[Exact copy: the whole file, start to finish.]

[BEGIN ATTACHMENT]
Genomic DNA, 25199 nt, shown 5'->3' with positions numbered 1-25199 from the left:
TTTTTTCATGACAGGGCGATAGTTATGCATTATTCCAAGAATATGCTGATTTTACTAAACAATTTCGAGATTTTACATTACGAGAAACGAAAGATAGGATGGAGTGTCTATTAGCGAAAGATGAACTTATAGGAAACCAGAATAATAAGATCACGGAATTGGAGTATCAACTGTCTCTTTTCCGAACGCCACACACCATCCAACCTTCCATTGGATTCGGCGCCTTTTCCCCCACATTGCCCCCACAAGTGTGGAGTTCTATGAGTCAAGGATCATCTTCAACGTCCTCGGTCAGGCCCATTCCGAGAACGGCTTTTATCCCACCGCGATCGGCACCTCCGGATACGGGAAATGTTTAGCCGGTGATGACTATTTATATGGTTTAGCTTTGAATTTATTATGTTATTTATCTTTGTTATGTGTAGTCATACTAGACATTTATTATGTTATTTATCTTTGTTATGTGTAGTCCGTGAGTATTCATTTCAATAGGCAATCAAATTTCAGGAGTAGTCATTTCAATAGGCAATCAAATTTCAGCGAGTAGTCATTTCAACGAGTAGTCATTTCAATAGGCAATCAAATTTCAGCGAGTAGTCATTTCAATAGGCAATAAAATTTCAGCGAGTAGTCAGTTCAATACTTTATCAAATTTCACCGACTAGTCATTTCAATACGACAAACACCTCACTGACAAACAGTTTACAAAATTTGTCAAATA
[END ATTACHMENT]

Genomic DNA, 25199 nt, shown 5'->3' with positions numbered 1-25199 from the left:
TTTTTTCATGACAGGGCGATAGTTATGCATTATTCCAAGAATATGCTGATTTTACTAAACAATTTCGAGATTTTACATTACGAGAAACGAAAGATAGGATGGAGTGTCTATTAGCGAAAGATGAACTTATAGGAAACCAGAATAATAAGATCACGGAATTGGAGTATCAACTGTCTCTTTTCCGAACGCCACACACCATCCAACCTTCCATTGGATTCGGCGCCTTTTCCCCCACATTGCCCCCACAAGTGTGGAGTTCTATGAGTCAAGGATCATCTTCAACGTCCTCGGTCAGGCCCATTCCGAGAACGGCTTTTATCCCACCGCGATCGGCACCTCCGGATACGGGAAATGTTTAGCCGGTGATGACTATTTATATGGTTTAGCTTTGAATTTATTATGTTATTTATCTTTGTTATGTGTAGTCATACTAGACATTTATTATGTTATTTATCTTTGTTATGTGTAGTCCGTGAGTATTCATTTCAATAGGCAATCAAATTTCAGGAGTAGTCATTTCAATAGGCAATCAAATTTCAGCGAGTAGTCATTTCAACGAGTAGTCATTTCAATAGGCAATCAAATTTCAGCGAGTAGTCATTTCAATAGGCAATAAAATTTCAGCGAGTAGTCAGTTCAATACTTTATCAAATTTCACCGACTAGTCATTTCAATACGACAAACACCTCACTGACAAACAGTTTACAAAATTTGTCAAATA